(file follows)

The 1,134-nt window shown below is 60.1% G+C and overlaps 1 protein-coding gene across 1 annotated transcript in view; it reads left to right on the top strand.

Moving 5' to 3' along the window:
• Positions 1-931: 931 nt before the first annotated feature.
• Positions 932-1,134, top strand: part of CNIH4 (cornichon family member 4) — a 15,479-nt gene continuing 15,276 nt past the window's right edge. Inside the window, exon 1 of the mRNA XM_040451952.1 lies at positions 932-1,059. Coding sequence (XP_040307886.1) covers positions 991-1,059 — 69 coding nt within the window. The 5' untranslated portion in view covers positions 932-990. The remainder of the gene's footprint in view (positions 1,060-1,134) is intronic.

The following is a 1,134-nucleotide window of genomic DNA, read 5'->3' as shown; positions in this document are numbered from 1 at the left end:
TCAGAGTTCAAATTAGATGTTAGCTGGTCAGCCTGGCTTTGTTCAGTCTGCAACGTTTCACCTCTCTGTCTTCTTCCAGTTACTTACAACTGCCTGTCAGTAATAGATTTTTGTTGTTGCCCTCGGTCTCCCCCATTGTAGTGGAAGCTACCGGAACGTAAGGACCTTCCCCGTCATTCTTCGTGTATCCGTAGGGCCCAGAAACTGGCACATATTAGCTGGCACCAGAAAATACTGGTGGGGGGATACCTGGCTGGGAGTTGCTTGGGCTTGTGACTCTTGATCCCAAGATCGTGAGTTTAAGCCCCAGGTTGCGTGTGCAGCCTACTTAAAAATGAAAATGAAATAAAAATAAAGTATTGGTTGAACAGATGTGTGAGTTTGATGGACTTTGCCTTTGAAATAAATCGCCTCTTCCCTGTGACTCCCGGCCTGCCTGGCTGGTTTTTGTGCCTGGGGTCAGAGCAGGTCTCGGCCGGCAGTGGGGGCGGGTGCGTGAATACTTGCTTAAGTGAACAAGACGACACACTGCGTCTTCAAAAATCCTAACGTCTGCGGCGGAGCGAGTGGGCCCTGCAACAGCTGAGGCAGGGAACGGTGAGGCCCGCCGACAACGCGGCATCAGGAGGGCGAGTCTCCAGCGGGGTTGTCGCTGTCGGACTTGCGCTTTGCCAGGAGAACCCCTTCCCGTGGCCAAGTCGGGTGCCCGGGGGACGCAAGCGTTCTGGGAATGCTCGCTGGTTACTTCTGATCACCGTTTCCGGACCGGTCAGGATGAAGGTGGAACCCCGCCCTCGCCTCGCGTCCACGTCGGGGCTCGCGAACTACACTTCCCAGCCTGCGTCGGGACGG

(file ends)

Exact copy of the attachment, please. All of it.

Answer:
The 1,134-nt window shown below is 60.1% G+C and overlaps 1 protein-coding gene across 1 annotated transcript in view; it reads left to right on the top strand.

Moving 5' to 3' along the window:
• Positions 1-931: 931 nt before the first annotated feature.
• Positions 932-1,134, top strand: part of CNIH4 (cornichon family member 4) — a 15,479-nt gene continuing 15,276 nt past the window's right edge. Inside the window, exon 1 of the mRNA XM_040451952.1 lies at positions 932-1,059. Coding sequence (XP_040307886.1) covers positions 991-1,059 — 69 coding nt within the window. The 5' untranslated portion in view covers positions 932-990. The remainder of the gene's footprint in view (positions 1,060-1,134) is intronic.

The following is a 1,134-nucleotide window of genomic DNA, read 5'->3' as shown; positions in this document are numbered from 1 at the left end:
TCAGAGTTCAAATTAGATGTTAGCTGGTCAGCCTGGCTTTGTTCAGTCTGCAACGTTTCACCTCTCTGTCTTCTTCCAGTTACTTACAACTGCCTGTCAGTAATAGATTTTTGTTGTTGCCCTCGGTCTCCCCCATTGTAGTGGAAGCTACCGGAACGTAAGGACCTTCCCCGTCATTCTTCGTGTATCCGTAGGGCCCAGAAACTGGCACATATTAGCTGGCACCAGAAAATACTGGTGGGGGGATACCTGGCTGGGAGTTGCTTGGGCTTGTGACTCTTGATCCCAAGATCGTGAGTTTAAGCCCCAGGTTGCGTGTGCAGCCTACTTAAAAATGAAAATGAAATAAAAATAAAGTATTGGTTGAACAGATGTGTGAGTTTGATGGACTTTGCCTTTGAAATAAATCGCCTCTTCCCTGTGACTCCCGGCCTGCCTGGCTGGTTTTTGTGCCTGGGGTCAGAGCAGGTCTCGGCCGGCAGTGGGGGCGGGTGCGTGAATACTTGCTTAAGTGAACAAGACGACACACTGCGTCTTCAAAAATCCTAACGTCTGCGGCGGAGCGAGTGGGCCCTGCAACAGCTGAGGCAGGGAACGGTGAGGCCCGCCGACAACGCGGCATCAGGAGGGCGAGTCTCCAGCGGGGTTGTCGCTGTCGGACTTGCGCTTTGCCAGGAGAACCCCTTCCCGTGGCCAAGTCGGGTGCCCGGGGGACGCAAGCGTTCTGGGAATGCTCGCTGGTTACTTCTGATCACCGTTTCCGGACCGGTCAGGATGAAGGTGGAACCCCGCCCTCGCCTCGCGTCCACGTCGGGGCTCGCGAACTACACTTCCCAGCCTGCGTCGGGACGG